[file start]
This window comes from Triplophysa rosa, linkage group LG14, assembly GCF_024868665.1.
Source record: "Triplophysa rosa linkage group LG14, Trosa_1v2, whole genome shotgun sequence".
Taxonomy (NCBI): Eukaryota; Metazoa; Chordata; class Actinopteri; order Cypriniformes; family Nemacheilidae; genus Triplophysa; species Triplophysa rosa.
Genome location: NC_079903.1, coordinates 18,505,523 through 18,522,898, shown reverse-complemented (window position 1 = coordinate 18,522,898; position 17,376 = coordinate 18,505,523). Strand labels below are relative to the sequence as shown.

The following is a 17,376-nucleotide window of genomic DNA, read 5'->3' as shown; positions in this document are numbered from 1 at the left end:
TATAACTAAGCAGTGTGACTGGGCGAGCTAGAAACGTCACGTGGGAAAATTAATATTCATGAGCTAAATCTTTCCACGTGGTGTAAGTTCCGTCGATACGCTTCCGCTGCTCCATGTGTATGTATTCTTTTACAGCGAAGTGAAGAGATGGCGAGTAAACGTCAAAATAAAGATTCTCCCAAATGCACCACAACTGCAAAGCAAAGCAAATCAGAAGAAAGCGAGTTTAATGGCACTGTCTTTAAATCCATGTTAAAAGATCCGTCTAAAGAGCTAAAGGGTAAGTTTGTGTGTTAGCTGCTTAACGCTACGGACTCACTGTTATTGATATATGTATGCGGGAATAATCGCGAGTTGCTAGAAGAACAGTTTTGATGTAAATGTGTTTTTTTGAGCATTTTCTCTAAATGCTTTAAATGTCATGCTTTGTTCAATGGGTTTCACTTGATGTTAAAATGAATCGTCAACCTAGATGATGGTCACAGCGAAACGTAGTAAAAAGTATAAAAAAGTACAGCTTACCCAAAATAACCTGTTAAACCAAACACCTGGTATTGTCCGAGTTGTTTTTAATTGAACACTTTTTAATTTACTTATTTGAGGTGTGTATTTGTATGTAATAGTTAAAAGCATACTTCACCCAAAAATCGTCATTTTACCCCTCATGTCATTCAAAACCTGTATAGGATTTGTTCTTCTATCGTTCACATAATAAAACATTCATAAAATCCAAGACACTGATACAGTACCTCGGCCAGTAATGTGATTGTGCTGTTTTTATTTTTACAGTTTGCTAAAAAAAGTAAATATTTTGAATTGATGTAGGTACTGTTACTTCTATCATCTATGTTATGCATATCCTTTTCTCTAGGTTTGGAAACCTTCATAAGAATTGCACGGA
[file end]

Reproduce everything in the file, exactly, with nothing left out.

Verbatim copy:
This window comes from Triplophysa rosa, linkage group LG14, assembly GCF_024868665.1.
Source record: "Triplophysa rosa linkage group LG14, Trosa_1v2, whole genome shotgun sequence".
Taxonomy (NCBI): Eukaryota; Metazoa; Chordata; class Actinopteri; order Cypriniformes; family Nemacheilidae; genus Triplophysa; species Triplophysa rosa.
Genome location: NC_079903.1, coordinates 18,505,523 through 18,522,898, shown reverse-complemented (window position 1 = coordinate 18,522,898; position 17,376 = coordinate 18,505,523). Strand labels below are relative to the sequence as shown.

The following is a 17,376-nucleotide window of genomic DNA, read 5'->3' as shown; positions in this document are numbered from 1 at the left end:
TATAACTAAGCAGTGTGACTGGGCGAGCTAGAAACGTCACGTGGGAAAATTAATATTCATGAGCTAAATCTTTCCACGTGGTGTAAGTTCCGTCGATACGCTTCCGCTGCTCCATGTGTATGTATTCTTTTACAGCGAAGTGAAGAGATGGCGAGTAAACGTCAAAATAAAGATTCTCCCAAATGCACCACAACTGCAAAGCAAAGCAAATCAGAAGAAAGCGAGTTTAATGGCACTGTCTTTAAATCCATGTTAAAAGATCCGTCTAAAGAGCTAAAGGGTAAGTTTGTGTGTTAGCTGCTTAACGCTACGGACTCACTGTTATTGATATATGTATGCGGGAATAATCGCGAGTTGCTAGAAGAACAGTTTTGATGTAAATGTGTTTTTTTGAGCATTTTCTCTAAATGCTTTAAATGTCATGCTTTGTTCAATGGGTTTCACTTGATGTTAAAATGAATCGTCAACCTAGATGATGGTCACAGCGAAACGTAGTAAAAAGTATAAAAAAGTACAGCTTACCCAAAATAACCTGTTAAACCAAACACCTGGTATTGTCCGAGTTGTTTTTAATTGAACACTTTTTAATTTACTTATTTGAGGTGTGTATTTGTATGTAATAGTTAAAAGCATACTTCACCCAAAAATCGTCATTTTACCCCTCATGTCATTCAAAACCTGTATAGGATTTGTTCTTCTATCGTTCACATAATAAAACATTCATAAAATCCAAGACACTGATACAGTACCTCGGCCAGTAATGTGATTGTGCTGTTTTTATTTTTACAGTTTGCTAAAAAAAGTAAATATTTTGAATTGATGTAGGTACTGTTACTTCTATCATCTATGTTATGCATATCCTTTTCTCTAGGTTTGGAAACCTTCATAAGAATTGCACGGA